Best for the holistic approach 

Warren Smith Ski Academy Five-Day

Verbier, Switzerland

Ski coach Warren Smith was tasked with the challenge of turning non-skiing celebrities like Bradley Wiggins into ski heroes on Channel 4’s The Jump, thanks to his reputation for dramatically improving the skills of everyone from early intermediate upwards. His innovative programme addresses individual biomechanical limitations as well as ski technique, and the Academy offers year-round options. Top of the list for keen improvers are five-day courses in snow-sure Cervinia, Italy, from November and Verbier, Switzerland, from December. The format includes ski equipment checks, video and biomechanical analysis, daily fitness warm-ups and take-home exercises to practise off the slopes, as well as targeted work on the slopes to improve carving, mogul, steeps and powder skiing. 

Need to know

An exclusive Telegraph reader holiday hosted by Warren Smith takes place April 18 to 25 in Cervinia. Costing £989 it includes a week’s B&B accommodation at the three-star hotel Mon Reve, as well as coaching. To book, call SkiWeekends. Warren Smith is also at the Telegraph Ski and Snowboard Festival 24 to 27 October, giving technique talks and testing ski fitness. On other dates, five-day courses with Warren Smith Ski Academy start at £469 in Cervinia. Alternatively, one-day courses in September and October at UK indoor slopes cost £139.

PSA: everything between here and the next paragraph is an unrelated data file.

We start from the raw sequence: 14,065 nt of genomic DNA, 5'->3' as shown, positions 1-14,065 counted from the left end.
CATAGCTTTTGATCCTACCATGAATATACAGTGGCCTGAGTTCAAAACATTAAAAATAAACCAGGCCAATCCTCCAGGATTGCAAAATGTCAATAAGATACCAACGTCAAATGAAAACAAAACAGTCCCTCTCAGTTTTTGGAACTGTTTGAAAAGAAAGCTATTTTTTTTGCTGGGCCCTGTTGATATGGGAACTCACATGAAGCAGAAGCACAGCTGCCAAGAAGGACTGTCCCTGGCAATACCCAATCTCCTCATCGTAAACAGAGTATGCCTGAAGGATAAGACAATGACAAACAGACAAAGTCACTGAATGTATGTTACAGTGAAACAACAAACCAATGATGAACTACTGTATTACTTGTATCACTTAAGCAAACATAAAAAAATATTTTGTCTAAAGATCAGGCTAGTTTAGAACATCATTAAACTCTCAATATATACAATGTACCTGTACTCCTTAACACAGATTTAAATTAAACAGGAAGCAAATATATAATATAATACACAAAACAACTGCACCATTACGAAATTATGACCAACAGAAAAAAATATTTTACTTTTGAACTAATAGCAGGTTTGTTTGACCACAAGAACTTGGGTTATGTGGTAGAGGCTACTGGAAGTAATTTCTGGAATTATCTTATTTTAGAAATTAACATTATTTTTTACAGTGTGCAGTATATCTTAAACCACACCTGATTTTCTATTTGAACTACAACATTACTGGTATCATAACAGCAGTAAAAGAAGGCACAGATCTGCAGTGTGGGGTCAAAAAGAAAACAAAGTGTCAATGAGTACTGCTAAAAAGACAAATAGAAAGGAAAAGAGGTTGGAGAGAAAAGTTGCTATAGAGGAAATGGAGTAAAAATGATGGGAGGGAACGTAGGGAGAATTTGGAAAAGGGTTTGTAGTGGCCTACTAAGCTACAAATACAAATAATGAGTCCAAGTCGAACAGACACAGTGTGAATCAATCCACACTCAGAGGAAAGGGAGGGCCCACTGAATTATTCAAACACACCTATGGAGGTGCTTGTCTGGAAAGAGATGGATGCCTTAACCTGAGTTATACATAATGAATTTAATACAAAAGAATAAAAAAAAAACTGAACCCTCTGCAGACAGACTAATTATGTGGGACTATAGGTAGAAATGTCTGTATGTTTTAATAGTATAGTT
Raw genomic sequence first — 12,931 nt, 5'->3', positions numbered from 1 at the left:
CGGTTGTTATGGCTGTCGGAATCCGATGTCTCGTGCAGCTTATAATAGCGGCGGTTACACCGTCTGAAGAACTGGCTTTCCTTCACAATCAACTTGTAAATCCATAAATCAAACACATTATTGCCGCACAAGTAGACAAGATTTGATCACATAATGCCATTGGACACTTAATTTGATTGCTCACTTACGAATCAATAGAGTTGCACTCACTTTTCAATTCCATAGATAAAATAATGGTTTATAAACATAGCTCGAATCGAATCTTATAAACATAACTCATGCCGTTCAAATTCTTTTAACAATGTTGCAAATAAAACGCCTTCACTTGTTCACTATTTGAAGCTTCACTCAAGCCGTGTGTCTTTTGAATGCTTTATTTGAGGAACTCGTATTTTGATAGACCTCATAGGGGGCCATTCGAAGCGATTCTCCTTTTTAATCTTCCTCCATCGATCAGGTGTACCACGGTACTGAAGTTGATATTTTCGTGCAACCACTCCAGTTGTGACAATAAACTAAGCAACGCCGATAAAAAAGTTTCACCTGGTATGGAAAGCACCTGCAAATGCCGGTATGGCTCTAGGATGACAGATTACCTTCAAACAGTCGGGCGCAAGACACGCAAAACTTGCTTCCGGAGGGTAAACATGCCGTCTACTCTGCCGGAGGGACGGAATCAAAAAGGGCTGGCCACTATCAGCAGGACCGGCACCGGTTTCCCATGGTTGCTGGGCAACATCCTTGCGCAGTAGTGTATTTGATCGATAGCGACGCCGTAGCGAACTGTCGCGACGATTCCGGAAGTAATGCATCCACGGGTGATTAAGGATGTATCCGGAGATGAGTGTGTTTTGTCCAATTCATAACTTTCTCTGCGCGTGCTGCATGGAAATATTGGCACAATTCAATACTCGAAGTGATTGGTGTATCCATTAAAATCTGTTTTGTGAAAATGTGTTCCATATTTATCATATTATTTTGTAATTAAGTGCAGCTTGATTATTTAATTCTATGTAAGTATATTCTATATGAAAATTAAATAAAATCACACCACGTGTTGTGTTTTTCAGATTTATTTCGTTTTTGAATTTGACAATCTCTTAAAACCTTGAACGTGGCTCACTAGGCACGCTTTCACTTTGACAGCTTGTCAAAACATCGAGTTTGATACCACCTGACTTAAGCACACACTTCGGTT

Best for conquering steeps and deeps

Extremely Canadian Steep Skiing Clinic

Whistler, Canada

Aimed at boosting the skills and confidence of skiers who can already get down an ungroomed black run, Extremely Canadian’s Steep Skiing courses are run by experienced and always enthusiastic coaches – including former pro freeskiers like founder Peter Smart – who put the fun into learning new skills. As well as giving top tactical and technical tips, to make sure that intermediate-level “getting down” turns into linked, flowing turns, they share the inside track for making the most of Whistler’s huge ski area after the course. As in all North American resorts, and unlike in Europe, all ungroomed runs in the Whistler are made safe from avalanches and checked by ski patrol, making them a low risk way to get into powder.